Sleep and Chronic Disease
As chronic diseases have assumed an increasingly common role in premature death and illness, interest in the role of sleep health in the development and management of chronic diseases has grown. Notably, insufficient sleep has been linked to the development and management of a number of chronic diseases and conditions, including diabetes, cardiovascular disease, obesity, and depression.
Research has found that insufficient sleep is linked to an increased risk for the development of Type 2 diabetes. Specifically, sleep duration and quality have emerged as predictors of levels of Hemoglobin A1c, an important marker of blood sugar control. Recent research suggests that optimizing sleep duration and quality may be important means of improving blood sugar control in persons with Type 2 diabetes.1
Persons with sleep apnea have been found to be at increased risk for a number of cardiovascular diseases. Notably, hypertension, stroke, coronary heart disease and irregular heartbeats (cardiac arrhythmias) have been found to be more common among those with disordered sleep than their peers without sleep abnormalities. Likewise, sleep apnea and hardening of the arteries (atherosclerosis) appear to share some common physiological characteristics, further suggesting that sleep apnea may be an important predictor of cardiovascular disease.2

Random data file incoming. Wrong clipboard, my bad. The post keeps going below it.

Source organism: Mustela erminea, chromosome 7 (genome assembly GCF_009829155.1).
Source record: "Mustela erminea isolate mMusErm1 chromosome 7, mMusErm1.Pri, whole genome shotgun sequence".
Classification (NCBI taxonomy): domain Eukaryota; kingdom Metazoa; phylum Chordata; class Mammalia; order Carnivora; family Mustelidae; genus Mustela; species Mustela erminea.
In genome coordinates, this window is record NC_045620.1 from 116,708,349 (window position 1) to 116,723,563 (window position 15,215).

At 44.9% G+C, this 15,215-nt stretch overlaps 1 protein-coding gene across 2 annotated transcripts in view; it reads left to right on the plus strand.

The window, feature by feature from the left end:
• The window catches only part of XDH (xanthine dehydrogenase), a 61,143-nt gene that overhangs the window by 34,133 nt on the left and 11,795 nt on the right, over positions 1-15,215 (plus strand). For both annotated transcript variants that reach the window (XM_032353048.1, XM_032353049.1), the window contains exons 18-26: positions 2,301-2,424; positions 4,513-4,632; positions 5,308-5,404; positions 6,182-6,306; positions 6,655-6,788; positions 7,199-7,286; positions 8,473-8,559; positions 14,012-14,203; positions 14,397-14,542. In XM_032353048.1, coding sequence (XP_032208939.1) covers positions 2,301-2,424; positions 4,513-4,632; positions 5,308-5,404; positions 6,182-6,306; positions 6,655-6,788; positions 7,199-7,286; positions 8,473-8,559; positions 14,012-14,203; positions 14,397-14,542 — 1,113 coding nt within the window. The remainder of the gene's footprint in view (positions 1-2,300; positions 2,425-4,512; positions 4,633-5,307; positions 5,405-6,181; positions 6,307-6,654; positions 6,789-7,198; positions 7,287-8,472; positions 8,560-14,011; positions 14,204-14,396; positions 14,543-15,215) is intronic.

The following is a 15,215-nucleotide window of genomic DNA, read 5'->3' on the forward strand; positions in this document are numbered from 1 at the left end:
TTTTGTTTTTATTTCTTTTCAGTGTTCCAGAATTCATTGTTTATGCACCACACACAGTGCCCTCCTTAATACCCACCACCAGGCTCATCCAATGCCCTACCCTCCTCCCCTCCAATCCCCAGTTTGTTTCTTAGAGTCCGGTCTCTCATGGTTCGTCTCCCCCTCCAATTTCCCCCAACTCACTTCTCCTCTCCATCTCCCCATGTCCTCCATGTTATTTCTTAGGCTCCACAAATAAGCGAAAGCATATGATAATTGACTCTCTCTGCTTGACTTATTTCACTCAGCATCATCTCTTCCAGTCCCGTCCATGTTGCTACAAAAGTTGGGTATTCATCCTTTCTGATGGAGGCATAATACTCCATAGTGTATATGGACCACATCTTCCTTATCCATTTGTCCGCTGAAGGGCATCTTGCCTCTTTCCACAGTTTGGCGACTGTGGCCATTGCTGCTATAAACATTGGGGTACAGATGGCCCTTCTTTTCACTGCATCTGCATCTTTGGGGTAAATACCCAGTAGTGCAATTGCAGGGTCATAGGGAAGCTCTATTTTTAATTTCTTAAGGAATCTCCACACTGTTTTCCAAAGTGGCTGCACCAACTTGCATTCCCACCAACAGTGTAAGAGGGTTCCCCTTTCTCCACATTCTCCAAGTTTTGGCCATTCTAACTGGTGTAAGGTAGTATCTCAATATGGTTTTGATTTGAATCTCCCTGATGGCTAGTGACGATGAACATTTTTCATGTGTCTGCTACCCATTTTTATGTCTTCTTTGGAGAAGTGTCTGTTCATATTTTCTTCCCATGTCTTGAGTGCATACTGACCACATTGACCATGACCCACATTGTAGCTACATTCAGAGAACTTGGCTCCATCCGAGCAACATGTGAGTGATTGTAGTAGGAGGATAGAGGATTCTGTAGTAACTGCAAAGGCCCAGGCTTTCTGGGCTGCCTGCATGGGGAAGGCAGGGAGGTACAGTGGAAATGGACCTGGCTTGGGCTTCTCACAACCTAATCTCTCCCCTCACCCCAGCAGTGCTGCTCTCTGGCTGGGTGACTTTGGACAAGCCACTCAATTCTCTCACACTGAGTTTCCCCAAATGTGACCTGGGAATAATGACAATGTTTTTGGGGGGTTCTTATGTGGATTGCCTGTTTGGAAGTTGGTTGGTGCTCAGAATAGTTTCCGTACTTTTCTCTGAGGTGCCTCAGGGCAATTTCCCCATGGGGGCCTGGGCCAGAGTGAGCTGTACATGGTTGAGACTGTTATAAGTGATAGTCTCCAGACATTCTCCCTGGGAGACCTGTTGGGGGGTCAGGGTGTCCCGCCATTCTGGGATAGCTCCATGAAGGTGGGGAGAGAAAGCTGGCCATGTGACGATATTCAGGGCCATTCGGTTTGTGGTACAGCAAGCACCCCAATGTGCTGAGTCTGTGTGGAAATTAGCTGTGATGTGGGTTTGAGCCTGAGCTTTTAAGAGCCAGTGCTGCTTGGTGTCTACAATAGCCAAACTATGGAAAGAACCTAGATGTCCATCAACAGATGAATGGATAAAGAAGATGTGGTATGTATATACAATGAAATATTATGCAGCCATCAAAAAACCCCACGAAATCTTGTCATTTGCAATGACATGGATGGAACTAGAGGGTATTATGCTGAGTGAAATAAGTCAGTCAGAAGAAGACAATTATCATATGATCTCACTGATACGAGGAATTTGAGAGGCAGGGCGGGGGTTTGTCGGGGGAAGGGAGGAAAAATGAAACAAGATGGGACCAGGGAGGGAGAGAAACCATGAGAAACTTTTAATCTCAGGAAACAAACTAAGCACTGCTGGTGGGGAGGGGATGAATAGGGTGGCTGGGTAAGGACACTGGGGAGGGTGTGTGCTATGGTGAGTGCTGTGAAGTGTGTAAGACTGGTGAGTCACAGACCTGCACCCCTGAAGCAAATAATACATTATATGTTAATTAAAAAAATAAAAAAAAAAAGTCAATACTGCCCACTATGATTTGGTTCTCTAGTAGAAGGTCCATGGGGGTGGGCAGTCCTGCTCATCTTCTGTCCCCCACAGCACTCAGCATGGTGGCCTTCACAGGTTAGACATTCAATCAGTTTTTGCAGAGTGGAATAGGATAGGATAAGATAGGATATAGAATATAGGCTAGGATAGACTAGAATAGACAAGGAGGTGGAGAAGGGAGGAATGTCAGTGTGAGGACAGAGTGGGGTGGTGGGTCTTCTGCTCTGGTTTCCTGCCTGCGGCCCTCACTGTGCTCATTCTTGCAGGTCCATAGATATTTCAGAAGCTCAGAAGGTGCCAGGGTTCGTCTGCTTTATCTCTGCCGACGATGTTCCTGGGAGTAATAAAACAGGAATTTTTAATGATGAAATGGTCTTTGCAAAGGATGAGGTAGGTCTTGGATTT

Laboratory research has found that short sleep duration results in metabolic changes that may be linked to obesity. Epidemiologic studies conducted in the community have also revealed an association between short sleep duration and excess body weight. This association has been reported in all age groups—but has been particularly pronounced in children. It is believed that sleep in childhood and adolescence is particularly important for brain development and that insufficient sleep in youngsters may adversely affect the function of a region of the brain known as the hypothalamus, which regulates appetite and the expenditure of energy.3
The relationship between sleep and depression is complex. While sleep disturbance has long been held to be an important symptom of depression, recent research has indicated that depressive symptoms may decrease once sleep apnea has been effectively treated and sufficient sleep restored. The interrelatedness of sleep and depression suggests it is important that the sleep sufficiency of persons with depression be assessed and that symptoms of depression be monitored among persons with a sleep disorder. 4, 5
- Knutson KL, Ryden AM, Mander VA, Van Cauter E. Role of sleep duration and quality in the risk and severity of type 2 diabetes mellitus. Arch Intern Med 2006;166:1768–1764.
- Kasasbeh E, Chi DS, Krishnaswamy G. Inflammatory aspects of sleep apnea and their cardiovascular consequences. South Med J 2006;99:58–67.
- Taheri S. The link between short sleep duration and obesity: We should recommend more sleep to prevent obesity. Arch Dis Child 2006;91:881–884.
- Zimmerman M, McGlinchey JB, Young D, Chelminski I. Diagnosing major depressive disorder I: A psychometric evaluation of the DSM-IV symptom criteria. J Nerv Ment Dis 2006;194:158–163.
- Schwartz DJ, Kohler WC, Karatinos G. Symptoms of depression in individuals with obstructive sleep apnea may be amenable to treatment with continuous positive airway pressure. Chest 2005;128:1304–1306.